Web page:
There is a patience and anticipation in this worship which I am missing right now. However it is worship which I will be drawing on this Easter. When it seems like death may be closer than ever and its sting is strong. When celebrations of hundreds of thousands gathered together has become a few gathered at home. When presents, and family diners, and community wide Easter egg hunts have become small, maybe ragged, unstocked affairs. When Easter clothes are replaced by pjs.  When the celebration of life is being tempered by the looming economic reality that is the perfect time to remember that the celebration of the resurrection is not just when we have reasons to celebrate, but specifically and even more powerfully when we don't.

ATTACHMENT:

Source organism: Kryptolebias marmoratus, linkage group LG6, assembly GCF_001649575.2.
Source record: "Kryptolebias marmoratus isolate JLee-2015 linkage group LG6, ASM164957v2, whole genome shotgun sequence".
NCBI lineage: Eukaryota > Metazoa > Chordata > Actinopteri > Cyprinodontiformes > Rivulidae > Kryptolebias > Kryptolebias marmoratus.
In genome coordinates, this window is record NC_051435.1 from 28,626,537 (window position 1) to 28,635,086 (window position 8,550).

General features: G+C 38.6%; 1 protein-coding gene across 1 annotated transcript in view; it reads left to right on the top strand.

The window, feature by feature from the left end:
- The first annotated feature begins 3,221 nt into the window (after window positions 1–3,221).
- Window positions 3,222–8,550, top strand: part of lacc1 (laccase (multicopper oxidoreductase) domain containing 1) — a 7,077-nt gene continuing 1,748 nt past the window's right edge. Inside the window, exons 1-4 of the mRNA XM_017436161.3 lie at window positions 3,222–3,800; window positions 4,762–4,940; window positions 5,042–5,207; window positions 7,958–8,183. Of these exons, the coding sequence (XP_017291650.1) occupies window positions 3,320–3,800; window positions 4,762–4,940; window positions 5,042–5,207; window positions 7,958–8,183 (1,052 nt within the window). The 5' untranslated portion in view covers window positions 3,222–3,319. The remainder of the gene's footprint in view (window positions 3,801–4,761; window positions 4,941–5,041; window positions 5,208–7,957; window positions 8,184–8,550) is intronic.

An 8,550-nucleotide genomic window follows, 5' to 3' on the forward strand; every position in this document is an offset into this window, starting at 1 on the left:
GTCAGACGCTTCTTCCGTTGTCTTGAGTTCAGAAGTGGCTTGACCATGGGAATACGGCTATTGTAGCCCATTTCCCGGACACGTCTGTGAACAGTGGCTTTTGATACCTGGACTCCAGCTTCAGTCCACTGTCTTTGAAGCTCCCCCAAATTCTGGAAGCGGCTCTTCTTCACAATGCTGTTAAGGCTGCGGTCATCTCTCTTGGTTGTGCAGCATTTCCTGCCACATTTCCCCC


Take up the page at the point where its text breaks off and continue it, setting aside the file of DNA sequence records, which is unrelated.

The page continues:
So let's take Paul's words to heart from 1 Corinthians 15...

"Death has been swallowed up in victory.
Where, O death, is your victory?
Where, O death, is your sting?
...But thanks be to God! He gives us victory through our Lord. Jesus Christ. 

Therefore, be dear brothers and sisters, stand firm. Let nothing move you. Always give yourselves fully to the work of the Lord, because you know that your labor in the Lord is not in vain."  

Let us dance, let us sing, let us celebrate, let us lift up praise, and let us continue to labor because the celebration of Easter is that we don't struggle in vain because our God is risen and Jesus reigns.